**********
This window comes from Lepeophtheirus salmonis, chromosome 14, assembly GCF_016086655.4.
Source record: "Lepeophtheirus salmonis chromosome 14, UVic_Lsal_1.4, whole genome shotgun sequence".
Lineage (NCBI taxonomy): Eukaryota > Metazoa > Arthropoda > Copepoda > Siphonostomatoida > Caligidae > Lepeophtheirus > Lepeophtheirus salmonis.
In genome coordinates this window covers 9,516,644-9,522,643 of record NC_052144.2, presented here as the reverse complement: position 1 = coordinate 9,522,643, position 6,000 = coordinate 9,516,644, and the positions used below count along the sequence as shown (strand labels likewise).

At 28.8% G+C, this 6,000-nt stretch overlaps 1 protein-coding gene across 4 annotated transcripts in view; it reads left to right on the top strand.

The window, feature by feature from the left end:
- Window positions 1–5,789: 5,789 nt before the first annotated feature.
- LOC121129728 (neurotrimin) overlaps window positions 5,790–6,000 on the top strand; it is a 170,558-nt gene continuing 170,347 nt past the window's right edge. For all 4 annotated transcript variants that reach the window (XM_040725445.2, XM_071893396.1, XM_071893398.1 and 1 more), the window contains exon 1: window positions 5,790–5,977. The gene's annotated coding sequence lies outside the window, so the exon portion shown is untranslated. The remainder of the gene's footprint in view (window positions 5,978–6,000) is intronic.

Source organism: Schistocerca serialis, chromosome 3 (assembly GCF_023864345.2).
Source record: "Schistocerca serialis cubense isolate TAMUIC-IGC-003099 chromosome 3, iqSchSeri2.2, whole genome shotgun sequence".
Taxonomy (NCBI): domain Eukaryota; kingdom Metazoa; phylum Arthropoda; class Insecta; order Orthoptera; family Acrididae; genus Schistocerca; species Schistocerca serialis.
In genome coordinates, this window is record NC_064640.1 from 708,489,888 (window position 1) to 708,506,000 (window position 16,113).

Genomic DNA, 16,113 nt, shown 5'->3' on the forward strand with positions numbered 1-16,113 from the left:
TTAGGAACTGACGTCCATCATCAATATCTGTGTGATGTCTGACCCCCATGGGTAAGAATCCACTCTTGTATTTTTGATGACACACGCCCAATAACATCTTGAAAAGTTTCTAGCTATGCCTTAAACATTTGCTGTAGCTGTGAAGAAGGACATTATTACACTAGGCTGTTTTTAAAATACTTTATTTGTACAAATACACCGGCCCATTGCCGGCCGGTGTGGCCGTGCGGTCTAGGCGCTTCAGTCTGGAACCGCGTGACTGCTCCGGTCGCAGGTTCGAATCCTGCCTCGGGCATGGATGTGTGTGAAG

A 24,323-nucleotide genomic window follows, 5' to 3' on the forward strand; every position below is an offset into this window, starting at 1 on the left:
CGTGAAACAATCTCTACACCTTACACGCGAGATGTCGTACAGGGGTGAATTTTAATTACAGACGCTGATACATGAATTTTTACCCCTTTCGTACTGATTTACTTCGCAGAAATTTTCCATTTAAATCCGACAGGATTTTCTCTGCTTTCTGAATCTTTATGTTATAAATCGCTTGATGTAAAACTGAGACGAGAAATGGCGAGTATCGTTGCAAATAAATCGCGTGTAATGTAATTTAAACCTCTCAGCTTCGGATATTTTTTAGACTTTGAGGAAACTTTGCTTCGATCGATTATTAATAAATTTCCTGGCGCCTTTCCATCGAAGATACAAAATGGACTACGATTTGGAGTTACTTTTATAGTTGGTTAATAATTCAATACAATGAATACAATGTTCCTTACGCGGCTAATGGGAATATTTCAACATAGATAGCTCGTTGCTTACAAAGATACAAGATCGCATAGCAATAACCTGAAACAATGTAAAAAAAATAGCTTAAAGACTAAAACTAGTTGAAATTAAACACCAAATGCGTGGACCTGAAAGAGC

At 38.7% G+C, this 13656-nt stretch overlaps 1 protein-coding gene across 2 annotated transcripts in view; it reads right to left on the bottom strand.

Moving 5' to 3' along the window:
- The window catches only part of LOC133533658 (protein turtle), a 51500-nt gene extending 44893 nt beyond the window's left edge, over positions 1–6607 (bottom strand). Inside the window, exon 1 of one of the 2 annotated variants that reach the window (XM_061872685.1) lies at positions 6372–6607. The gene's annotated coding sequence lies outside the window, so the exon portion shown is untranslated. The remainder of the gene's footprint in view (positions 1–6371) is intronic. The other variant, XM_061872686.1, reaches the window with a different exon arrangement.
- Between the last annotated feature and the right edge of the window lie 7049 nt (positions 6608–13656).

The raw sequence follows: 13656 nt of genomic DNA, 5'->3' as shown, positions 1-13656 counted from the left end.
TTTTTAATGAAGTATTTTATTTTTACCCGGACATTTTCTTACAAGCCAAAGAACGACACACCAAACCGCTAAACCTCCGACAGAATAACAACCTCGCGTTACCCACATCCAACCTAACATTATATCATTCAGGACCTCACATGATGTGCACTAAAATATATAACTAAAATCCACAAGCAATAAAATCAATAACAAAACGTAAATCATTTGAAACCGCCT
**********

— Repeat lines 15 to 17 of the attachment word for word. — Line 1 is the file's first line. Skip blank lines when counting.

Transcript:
A 24,323-nucleotide genomic window follows, 5' to 3' on the forward strand; every position below is an offset into this window, starting at 1 on the left:
CGTGAAACAATCTCTACACCTTACACGCGAGATGTCGTACAGGGGTGAATTTTAATTACAGACGCTGATACATGAATTTTTACCCCTTTCGTACTGATTTACTTCGCAGAAATTTTCCATTTAAATCCGACAGGATTTTCTCTGCTTTCTGAATCTTTATGTTATAAATCGCTTGATGTAAAACTGAGACGAGAAATGGCGAGTATCGTTGCAAATAAATCGCGTGTAATGTAATTTAAACCTCTCAGCTTCGGATATTTTTTAGACTTTGAGGAAACTTTGCTTCGATCGATTATTAATAAATTTCCTGGCGCCTTTCCATCGAAGATACAAAATGGACTACGATTTGGAGTTACTTTTATAGTTGGTTAATAATTCAATACAATGAATACAATGTTCCTTACGCGGCTAATGGGAATATTTCAACATAGATAGCTCGTTGCTTACAAAGATACAAGATCGCATAGCAATAACCTGAAACAATGTAAAAAAAATAGCTTAAAGACTAAAACTAGTTGAAATTAAACACCAAATGCGTGGACCTGAAAGAGC

At 38.7% G+C, this 13656-nt stretch overlaps 1 protein-coding gene across 2 annotated transcripts in view; it reads right to left on the bottom strand.